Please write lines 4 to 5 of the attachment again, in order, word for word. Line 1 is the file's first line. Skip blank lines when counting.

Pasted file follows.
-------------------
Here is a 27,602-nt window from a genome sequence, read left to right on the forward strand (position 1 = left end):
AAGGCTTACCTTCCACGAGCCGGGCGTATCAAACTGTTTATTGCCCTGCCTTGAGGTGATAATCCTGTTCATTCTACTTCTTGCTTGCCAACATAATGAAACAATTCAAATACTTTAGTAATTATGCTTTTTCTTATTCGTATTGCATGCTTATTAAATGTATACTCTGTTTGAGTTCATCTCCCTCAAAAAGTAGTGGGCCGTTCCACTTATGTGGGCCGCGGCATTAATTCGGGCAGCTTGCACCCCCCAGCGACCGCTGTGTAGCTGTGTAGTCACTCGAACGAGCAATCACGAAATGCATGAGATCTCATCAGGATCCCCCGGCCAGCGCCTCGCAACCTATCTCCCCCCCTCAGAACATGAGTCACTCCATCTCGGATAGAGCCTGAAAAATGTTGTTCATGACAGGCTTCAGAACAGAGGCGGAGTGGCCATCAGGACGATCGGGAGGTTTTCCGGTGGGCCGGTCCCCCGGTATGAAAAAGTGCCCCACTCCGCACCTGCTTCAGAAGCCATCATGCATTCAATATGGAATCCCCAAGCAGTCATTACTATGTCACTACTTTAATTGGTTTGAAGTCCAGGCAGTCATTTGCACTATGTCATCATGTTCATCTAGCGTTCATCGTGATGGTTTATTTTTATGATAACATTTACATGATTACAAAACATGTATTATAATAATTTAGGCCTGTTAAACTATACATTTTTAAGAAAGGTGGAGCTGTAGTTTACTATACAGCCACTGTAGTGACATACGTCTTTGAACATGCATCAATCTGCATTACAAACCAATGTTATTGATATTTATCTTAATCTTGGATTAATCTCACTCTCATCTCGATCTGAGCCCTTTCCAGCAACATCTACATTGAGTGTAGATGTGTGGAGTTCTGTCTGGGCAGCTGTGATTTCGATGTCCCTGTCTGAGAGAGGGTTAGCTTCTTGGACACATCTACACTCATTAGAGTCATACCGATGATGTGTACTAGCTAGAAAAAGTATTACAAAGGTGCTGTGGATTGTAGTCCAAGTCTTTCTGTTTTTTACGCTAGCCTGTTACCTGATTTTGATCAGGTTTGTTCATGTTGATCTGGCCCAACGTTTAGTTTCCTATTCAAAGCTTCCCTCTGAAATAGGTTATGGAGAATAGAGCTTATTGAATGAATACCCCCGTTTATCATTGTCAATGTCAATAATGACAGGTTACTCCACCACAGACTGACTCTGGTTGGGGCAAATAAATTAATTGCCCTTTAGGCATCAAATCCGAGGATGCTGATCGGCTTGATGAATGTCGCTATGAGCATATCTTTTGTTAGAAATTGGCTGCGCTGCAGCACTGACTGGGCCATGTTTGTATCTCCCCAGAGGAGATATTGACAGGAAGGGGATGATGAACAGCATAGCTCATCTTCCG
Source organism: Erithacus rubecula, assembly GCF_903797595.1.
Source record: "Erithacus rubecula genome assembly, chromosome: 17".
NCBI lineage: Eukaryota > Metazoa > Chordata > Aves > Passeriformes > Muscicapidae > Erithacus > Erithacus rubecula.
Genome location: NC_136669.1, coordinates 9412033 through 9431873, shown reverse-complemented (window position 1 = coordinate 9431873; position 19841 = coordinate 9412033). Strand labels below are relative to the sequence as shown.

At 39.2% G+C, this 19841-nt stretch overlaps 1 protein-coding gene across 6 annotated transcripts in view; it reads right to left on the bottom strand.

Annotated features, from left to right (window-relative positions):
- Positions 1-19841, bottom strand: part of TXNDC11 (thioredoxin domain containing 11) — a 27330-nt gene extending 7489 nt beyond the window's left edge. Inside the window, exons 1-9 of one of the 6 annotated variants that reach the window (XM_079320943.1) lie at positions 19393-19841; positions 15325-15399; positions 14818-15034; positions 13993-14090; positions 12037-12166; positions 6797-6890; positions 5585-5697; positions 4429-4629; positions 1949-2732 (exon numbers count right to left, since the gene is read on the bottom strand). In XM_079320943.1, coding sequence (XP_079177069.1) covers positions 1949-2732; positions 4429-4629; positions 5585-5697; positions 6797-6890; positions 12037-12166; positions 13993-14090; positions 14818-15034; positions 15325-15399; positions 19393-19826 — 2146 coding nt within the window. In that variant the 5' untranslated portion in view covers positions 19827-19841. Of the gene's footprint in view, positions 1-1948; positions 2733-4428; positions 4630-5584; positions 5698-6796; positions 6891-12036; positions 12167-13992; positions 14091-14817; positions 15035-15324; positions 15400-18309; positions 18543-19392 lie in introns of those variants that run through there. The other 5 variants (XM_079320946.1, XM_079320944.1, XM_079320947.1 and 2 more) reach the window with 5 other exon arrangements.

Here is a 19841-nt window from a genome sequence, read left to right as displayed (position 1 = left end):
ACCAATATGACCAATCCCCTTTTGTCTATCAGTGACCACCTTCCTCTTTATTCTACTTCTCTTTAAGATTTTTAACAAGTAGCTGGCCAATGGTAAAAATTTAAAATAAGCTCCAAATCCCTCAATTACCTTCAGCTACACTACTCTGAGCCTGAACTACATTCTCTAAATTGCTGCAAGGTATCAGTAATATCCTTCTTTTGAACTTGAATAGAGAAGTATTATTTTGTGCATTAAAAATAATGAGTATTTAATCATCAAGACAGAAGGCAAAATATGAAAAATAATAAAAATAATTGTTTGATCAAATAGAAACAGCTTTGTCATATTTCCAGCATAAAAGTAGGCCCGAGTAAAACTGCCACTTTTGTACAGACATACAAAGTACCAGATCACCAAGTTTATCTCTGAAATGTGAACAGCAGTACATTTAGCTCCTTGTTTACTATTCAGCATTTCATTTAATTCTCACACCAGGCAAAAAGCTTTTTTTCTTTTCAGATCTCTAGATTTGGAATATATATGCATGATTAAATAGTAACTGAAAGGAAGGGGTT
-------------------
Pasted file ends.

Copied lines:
Source record: "Erithacus rubecula genome assembly, chromosome: 17".
NCBI lineage: Eukaryota > Metazoa > Chordata > Aves > Passeriformes > Muscicapidae > Erithacus > Erithacus rubecula.